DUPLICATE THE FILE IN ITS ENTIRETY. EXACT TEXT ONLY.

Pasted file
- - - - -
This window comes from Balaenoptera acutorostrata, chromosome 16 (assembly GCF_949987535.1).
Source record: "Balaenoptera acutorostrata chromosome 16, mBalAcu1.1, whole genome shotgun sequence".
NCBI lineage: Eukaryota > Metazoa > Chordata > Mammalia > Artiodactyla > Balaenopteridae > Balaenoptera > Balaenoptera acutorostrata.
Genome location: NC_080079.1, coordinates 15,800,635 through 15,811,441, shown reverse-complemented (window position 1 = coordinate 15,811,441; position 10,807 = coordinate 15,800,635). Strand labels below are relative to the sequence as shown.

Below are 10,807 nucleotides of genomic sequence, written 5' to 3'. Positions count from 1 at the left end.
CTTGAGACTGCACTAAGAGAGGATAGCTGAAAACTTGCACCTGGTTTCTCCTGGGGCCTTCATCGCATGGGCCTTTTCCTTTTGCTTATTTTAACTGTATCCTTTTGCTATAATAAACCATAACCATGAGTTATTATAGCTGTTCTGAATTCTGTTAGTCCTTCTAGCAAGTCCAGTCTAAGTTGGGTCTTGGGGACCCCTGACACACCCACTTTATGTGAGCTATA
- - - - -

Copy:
This window comes from Balaenoptera acutorostrata, chromosome 16 (assembly GCF_949987535.1).
Source record: "Balaenoptera acutorostrata chromosome 16, mBalAcu1.1, whole genome shotgun sequence".
NCBI lineage: Eukaryota > Metazoa > Chordata > Mammalia > Artiodactyla > Balaenopteridae > Balaenoptera > Balaenoptera acutorostrata.
Genome location: NC_080079.1, coordinates 15,800,635 through 15,811,441, shown reverse-complemented (window position 1 = coordinate 15,811,441; position 10,807 = coordinate 15,800,635). Strand labels below are relative to the sequence as shown.

Below are 10,807 nucleotides of genomic sequence, written 5' to 3'. Positions count from 1 at the left end.
CTTGAGACTGCACTAAGAGAGGATAGCTGAAAACTTGCACCTGGTTTCTCCTGGGGCCTTCATCGCATGGGCCTTTTCCTTTTGCTTATTTTAACTGTATCCTTTTGCTATAATAAACCATAACCATGAGTTATTATAGCTGTTCTGAATTCTGTTAGTCCTTCTAGCAAGTCCAGTCTAAGTTGGGTCTTGGGGACCCCTGACACACCCACTTTATGTGAGCTATA